Teamwork is of course one of the biggest benefits in sports for kids, but a recent study shows that while this is cited as one of the key benefits of girls staying in sports (as well as increased confidence and leadership skills), half of girls quit playing sports by the end of puberty.
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Menstruation is universal, it is a part of a woman's identity and is something all women have to go through every single month. What the advertising neglects us to see is the thousands of women out there who have to work under very harsh conditions while having their periods.
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The truth is that girls' bodies are designed to grow and change shape throughout their formative years and it's natural and perfectly normal that they do so at different rates. So it's no wonder that the long-held standard in kids' fashion that a size 10 is ideal for a 10-year old is potentially damaging to one's self-esteem.
Menstruation is one of the leading causes of absenteeism among adolescent girls, with girls in Kenya missing an average of four days each month. Without access to accurate and essential health information, girls have limited understanding of how their bodies work. Femme International's study in Nairobi showed that 80 per cent of girls had no idea what menstruation was before their first period, leading to feelings of fear, confusion, and shame. A new smartphone game aims to change that.
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There is one critical issue that has been omitted from the SDGs -- the issue of addressing menstrual health and hygiene. Menstruation affects half of the global population. It is a topic that all women and girls are intimately familiar with and yet it is so rarely talked about on the global stage.
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From pregnancy to the nuisance that is getting a manicure, here are a few things only the ladies will ever know about
It's not easy to be a girl here. And it's clear to me that it's not the strangers who are the biggest threat. It's poverty. It's the lack of good options. It's the prevalence of sexual violence, especially for Nepal's Dalit and Indigenous girls. And it's something else, too. It's the lack of programs for men and boys.
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"Look at her kick those legs! She's going to be a dancer when she grows up!" It's an innocent enough comment, and I know it's mostly just a way to make conversation, but it's really starting to irk me. I think it has to do with the sexist assumptions embedded in these kinds of statements.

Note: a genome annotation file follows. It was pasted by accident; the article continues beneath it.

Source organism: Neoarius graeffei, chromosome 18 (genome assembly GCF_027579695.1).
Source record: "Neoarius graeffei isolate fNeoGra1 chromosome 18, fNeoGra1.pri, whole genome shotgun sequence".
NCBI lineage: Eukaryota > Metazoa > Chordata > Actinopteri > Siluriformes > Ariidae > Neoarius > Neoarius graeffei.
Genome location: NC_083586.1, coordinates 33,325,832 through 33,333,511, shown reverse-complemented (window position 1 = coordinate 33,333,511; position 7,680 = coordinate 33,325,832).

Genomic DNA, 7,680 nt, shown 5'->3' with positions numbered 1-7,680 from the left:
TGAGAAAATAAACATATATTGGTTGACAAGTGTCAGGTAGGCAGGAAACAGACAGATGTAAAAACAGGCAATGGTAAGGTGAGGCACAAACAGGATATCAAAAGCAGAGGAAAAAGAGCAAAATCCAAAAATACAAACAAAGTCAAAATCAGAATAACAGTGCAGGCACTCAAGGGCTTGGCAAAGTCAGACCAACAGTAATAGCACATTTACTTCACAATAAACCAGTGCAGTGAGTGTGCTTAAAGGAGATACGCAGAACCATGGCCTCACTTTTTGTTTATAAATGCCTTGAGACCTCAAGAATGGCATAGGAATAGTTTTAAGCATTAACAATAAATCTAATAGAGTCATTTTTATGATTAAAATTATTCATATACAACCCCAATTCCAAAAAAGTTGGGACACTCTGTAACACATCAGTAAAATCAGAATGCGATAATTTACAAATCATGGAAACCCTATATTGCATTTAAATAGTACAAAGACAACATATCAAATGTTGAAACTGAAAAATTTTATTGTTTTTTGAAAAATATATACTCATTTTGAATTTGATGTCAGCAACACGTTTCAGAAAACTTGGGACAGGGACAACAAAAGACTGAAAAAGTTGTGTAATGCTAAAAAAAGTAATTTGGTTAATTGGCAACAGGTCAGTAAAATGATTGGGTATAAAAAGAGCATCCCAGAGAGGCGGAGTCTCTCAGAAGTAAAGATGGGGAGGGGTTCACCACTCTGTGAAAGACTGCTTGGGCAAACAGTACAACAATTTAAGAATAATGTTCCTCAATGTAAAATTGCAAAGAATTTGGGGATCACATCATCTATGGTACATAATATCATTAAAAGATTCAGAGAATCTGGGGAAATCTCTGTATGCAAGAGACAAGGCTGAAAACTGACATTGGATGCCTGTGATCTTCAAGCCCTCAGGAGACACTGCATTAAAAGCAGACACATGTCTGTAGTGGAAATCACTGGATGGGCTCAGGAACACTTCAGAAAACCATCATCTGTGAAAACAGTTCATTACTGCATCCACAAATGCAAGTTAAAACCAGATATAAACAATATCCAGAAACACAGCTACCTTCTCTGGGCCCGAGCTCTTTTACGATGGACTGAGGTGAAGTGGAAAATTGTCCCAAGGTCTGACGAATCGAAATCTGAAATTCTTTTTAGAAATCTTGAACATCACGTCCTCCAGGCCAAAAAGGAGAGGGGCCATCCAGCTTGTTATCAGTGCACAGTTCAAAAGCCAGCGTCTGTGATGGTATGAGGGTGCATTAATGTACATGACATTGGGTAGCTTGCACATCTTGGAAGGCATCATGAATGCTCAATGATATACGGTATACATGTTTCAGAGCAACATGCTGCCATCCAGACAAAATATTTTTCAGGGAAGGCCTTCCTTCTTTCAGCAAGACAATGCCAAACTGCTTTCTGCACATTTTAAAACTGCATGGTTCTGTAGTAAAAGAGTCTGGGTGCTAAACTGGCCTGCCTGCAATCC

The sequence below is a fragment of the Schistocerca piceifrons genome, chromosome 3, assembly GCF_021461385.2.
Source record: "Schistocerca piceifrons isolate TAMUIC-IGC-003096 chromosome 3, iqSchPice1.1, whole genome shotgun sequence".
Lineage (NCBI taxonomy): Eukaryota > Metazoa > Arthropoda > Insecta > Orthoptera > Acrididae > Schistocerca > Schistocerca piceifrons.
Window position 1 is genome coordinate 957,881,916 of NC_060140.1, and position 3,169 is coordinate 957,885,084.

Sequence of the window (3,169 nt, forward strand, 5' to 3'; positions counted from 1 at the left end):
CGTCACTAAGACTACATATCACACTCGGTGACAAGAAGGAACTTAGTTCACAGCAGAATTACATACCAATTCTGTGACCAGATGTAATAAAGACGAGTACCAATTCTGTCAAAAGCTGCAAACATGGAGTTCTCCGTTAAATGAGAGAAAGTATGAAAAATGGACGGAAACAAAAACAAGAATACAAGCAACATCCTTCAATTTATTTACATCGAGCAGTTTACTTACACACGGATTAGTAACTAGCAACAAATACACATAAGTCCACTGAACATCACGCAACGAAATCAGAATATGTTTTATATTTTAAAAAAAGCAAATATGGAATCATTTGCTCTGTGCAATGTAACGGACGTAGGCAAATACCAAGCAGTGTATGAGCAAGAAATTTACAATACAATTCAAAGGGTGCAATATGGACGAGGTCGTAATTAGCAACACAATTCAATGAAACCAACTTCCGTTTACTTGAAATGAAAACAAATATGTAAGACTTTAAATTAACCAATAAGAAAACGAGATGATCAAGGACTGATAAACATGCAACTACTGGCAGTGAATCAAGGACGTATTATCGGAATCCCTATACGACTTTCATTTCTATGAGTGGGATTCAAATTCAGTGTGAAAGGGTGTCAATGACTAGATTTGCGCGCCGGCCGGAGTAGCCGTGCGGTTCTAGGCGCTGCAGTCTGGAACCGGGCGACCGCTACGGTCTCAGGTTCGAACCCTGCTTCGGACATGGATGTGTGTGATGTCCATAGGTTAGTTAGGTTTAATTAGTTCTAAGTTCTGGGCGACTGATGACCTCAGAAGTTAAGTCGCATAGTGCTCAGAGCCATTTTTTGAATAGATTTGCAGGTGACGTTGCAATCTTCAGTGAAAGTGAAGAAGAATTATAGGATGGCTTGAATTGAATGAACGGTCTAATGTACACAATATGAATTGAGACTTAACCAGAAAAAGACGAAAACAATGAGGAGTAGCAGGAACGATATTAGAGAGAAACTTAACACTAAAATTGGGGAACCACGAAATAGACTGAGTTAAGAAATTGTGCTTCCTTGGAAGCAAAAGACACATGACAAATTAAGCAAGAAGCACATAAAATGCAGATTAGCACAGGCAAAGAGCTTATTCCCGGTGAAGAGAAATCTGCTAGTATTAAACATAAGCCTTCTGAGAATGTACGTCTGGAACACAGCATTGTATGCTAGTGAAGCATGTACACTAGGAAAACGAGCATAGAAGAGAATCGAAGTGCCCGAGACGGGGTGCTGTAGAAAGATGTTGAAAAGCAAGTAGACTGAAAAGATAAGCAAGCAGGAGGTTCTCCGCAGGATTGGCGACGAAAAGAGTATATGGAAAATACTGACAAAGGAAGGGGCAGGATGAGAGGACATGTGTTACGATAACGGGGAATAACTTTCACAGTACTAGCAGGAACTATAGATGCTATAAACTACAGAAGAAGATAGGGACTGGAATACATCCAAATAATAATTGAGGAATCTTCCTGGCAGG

Is getting a divorce a sign of womanhood? It is. I've never felt being a woman more acutely than I do, presently. No, it doesn't make me feel amazing at all -- but I am on my own, which is hard but it is empowering.
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Roughly one billion women and girls worldwide -- almost 30 times the population of Canada -- suffer from malnutrition. This has catastrophic consequences not only for them and for their children, but for the world, as the loss of women's full potential hinders the social and economic development of entire countries.
Parents need to understand what the signs are to ensure their daughters are safe. All young girls can be targets for predators. Girls who are being bullied at school, struggling with changes on the home front or otherwise dealing with self-esteem issues are especially vulnerable.
My daughter is a hockey player; a student, a little sister, a big sister, a baker, a daycare assistant, a best friend, an artist, a snowboarder, and recently a member of a leadership group at her high school. She's not unusual; she's like many women and girls. We are more than just one thing.
Alexa Loo is a two-time Olympic Snowboarder and was the first Canadian woman to win a World Cup medal in parallel giant slalom in 2006 in Italy. She was born in Richmond and is working to make it a better place through her role in municipal government.
As a little girl growing up in the 1980s during the final years of Lebanon's 15-year civil war, my family often had to take shelter underground from these attacks. I can remember the sting of my fear, how I could almost smell it in my mother and father and siblings.
To unleash the power of the adolescent girls is to create a world where girls are able to take advantage of any and every opportunity to come her way. It means to create a world where she not only has access to education, but also the freedom to attend school. Where she has reliable sources of nutrition-rich food and clean water, and doesn't have to risk sexual assault to collect it.